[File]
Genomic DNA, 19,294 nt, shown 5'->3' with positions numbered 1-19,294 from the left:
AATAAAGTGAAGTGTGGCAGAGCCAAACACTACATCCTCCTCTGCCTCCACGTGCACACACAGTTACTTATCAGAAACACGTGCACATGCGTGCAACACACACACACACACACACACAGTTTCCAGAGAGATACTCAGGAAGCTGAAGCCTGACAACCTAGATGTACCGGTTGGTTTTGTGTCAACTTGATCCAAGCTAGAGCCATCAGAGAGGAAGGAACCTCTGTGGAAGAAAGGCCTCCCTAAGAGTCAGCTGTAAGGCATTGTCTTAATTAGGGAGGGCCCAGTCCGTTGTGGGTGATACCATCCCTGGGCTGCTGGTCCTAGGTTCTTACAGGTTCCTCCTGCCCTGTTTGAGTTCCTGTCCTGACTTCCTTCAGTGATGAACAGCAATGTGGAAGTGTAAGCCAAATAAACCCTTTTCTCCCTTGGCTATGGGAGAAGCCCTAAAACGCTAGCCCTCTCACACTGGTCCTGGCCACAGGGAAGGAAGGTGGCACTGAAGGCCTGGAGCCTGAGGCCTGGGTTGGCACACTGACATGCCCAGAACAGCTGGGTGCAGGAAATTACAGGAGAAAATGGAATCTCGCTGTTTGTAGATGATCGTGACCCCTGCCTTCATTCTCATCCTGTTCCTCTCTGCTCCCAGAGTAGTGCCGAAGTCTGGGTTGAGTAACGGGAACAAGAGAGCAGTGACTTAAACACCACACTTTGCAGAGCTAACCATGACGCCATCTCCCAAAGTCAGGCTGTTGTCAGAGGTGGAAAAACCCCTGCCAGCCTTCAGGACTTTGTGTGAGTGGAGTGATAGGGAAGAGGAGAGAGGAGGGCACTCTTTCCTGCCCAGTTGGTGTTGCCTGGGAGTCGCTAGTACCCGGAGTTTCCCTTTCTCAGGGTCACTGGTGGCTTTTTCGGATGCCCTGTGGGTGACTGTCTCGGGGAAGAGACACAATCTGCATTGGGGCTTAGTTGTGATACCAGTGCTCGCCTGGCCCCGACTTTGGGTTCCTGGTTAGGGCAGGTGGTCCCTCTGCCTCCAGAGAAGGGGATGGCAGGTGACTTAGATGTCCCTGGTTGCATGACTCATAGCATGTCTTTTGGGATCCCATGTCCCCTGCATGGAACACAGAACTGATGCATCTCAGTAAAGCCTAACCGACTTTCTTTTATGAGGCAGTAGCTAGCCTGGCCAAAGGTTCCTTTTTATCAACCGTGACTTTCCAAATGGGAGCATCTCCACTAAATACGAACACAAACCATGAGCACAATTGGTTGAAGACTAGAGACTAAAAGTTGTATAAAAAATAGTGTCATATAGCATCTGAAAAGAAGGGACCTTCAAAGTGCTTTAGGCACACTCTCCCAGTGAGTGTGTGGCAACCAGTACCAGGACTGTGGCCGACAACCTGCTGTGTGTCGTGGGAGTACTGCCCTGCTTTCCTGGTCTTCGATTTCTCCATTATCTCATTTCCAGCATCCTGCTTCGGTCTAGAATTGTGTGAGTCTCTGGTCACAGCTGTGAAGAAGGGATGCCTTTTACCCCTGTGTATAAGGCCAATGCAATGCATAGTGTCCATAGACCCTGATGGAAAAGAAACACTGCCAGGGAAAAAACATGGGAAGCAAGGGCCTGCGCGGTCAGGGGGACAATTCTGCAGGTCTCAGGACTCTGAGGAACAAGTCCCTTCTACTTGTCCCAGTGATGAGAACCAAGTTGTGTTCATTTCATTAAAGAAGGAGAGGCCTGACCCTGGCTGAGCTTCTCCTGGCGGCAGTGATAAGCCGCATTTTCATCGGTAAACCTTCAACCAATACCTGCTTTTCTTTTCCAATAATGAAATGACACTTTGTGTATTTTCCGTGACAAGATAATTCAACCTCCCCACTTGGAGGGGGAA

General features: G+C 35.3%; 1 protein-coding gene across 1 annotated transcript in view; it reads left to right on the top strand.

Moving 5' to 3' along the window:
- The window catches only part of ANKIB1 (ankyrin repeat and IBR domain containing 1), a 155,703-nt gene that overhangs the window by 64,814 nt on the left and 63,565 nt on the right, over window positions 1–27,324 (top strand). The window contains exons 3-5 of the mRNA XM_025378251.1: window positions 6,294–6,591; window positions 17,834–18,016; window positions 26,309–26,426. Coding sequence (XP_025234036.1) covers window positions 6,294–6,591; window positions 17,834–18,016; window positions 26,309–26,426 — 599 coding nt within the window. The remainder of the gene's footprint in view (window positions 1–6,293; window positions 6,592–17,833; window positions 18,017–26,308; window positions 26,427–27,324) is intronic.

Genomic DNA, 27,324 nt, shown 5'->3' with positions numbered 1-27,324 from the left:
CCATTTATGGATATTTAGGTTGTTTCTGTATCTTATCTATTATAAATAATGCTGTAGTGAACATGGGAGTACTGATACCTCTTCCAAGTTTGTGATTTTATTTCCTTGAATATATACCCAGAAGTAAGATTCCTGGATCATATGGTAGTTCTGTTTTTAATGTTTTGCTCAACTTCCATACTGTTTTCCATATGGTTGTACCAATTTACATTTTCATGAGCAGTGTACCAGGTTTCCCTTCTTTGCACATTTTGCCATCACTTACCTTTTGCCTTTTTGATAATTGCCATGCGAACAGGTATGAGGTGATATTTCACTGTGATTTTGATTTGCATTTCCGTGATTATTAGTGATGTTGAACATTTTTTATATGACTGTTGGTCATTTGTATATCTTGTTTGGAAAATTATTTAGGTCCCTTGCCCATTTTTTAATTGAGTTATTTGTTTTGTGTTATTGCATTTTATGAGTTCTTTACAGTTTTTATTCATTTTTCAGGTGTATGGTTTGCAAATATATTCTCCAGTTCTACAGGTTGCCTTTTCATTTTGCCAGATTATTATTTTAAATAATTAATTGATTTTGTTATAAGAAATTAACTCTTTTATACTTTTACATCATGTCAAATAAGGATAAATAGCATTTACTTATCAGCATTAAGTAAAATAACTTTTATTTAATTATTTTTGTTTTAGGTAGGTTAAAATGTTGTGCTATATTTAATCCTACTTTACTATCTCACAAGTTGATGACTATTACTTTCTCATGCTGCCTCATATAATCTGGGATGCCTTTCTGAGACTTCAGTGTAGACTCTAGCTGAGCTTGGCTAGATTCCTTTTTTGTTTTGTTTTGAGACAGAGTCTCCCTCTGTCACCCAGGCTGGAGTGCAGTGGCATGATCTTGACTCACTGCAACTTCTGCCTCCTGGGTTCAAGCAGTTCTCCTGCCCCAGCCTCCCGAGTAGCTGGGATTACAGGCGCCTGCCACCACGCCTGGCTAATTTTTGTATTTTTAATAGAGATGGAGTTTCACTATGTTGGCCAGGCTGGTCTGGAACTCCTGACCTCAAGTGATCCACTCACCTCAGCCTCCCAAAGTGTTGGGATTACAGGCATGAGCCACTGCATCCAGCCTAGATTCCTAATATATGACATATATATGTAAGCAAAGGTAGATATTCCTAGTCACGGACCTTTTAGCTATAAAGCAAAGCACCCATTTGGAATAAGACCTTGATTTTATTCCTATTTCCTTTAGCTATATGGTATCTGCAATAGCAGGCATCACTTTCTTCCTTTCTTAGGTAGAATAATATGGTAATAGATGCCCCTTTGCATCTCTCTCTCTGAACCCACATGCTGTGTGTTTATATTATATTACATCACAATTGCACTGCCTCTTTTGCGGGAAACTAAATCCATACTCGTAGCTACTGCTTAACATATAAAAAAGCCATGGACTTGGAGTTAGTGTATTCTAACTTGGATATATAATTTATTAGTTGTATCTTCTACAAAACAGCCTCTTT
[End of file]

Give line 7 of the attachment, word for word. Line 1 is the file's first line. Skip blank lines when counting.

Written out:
CCATTTATGGATATTTAGGTTGTTTCTGTATCTTATCTATTATAAATAATGCTGTAGTGAACATGGGAGTACTGATACCTCTTCCAAGTTTGTGATTTTATTTCCTTGAATATATACCCAGAAGTAAGATTCCTGGATCATATGGTAGTTCTGTTTTTAATGTTTTGCTCAACTTCCATACTGTTTTCCATATGGTTGTACCAATTTACATTTTCATGAGCAGTGTACCAGGTTTCCCTTCTTTGCACATTTTGCCATCACTTACCTTTTGCCTTTTTGATAATTGCCATGCGAACAGGTATGAGGTGATATTTCACTGTGATTTTGATTTGCATTTCCGTGATTATTAGTGATGTTGAACATTTTTTATATGACTGTTGGTCATTTGTATATCTTGTTTGGAAAATTATTTAGGTCCCTTGCCCATTTTTTAATTGAGTTATTTGTTTTGTGTTATTGCATTTTATGAGTTCTTTACAGTTTTTATTCATTTTTCAGGTGTATGGTTTGCAAATATATTCTCCAGTTCTACAGGTTGCCTTTTCATTTTGCCAGATTATTATTTTAAATAATTAATTGATTTTGTTATAAGAAATTAACTCTTTTATACTTTTACATCATGTCAAATAAGGATAAATAGCATTTACTTATCAGCATTAAGTAAAATAACTTTTATTTAATTATTTTTGTTTTAGGTAGGTTAAAATGTTGTGCTATATTTAATCCTACTTTACTATCTCACAAGTTGATGACTATTACTTTCTCATGCTGCCTCATATAATCTGGGATGCCTTTCTGAGACTTCAGTGTAGACTCTAGCTGAGCTTGGCTAGATTCCTTTTTTGTTTTGTTTTGAGACAGAGTCTCCCTCTGTCACCCAGGCTGGAGTGCAGTGGCATGATCTTGACTCACTGCAACTTCTGCCTCCTGGGTTCAAGCAGTTCTCCTGCCCCAGCCTCCCGAGTAGCTGGGATTACAGGCGCCTGCCACCACGCCTGGCTAATTTTTGTATTTTTAATAGAGATGGAGTTTCACTATGTTGGCCAGGCTGGTCTGGAACTCCTGACCTCAAGTGATCCACTCACCTCAGCCTCCCAAAGTGTTGGGATTACAGGCATGAGCCACTGCATCCAGCCTAGATTCCTAATATATGACATATATATGTAAGCAAAGGTAGATATTCCTAGTCACGGACCTTTTAGCTATAAAGCAAAGCACCCATTTGGAATAAGACCTTGATTTTATTCCTATTTCCTTTAGCTATATGGTATCTGCAATAGCAGGCATCACTTTCTTCCTTTCTTAGGTAGAATAATATGGTAATAGATGCCCCTTTGCATCTCTCTCTCTGAACCCACATGCTGTGTGTTTATATTATATTACATCACAATTGCACTGCCTCTTTTGCGGGAAACTAAATCCATACTCGTAGCTACTGCTTAACATATAAAAAAGCCATGGACTTGGAGTTAGTGTATTCTAACTTGGATATATAATTTATTAGTTGTATCTTCTACAAAACAGCCTCTTT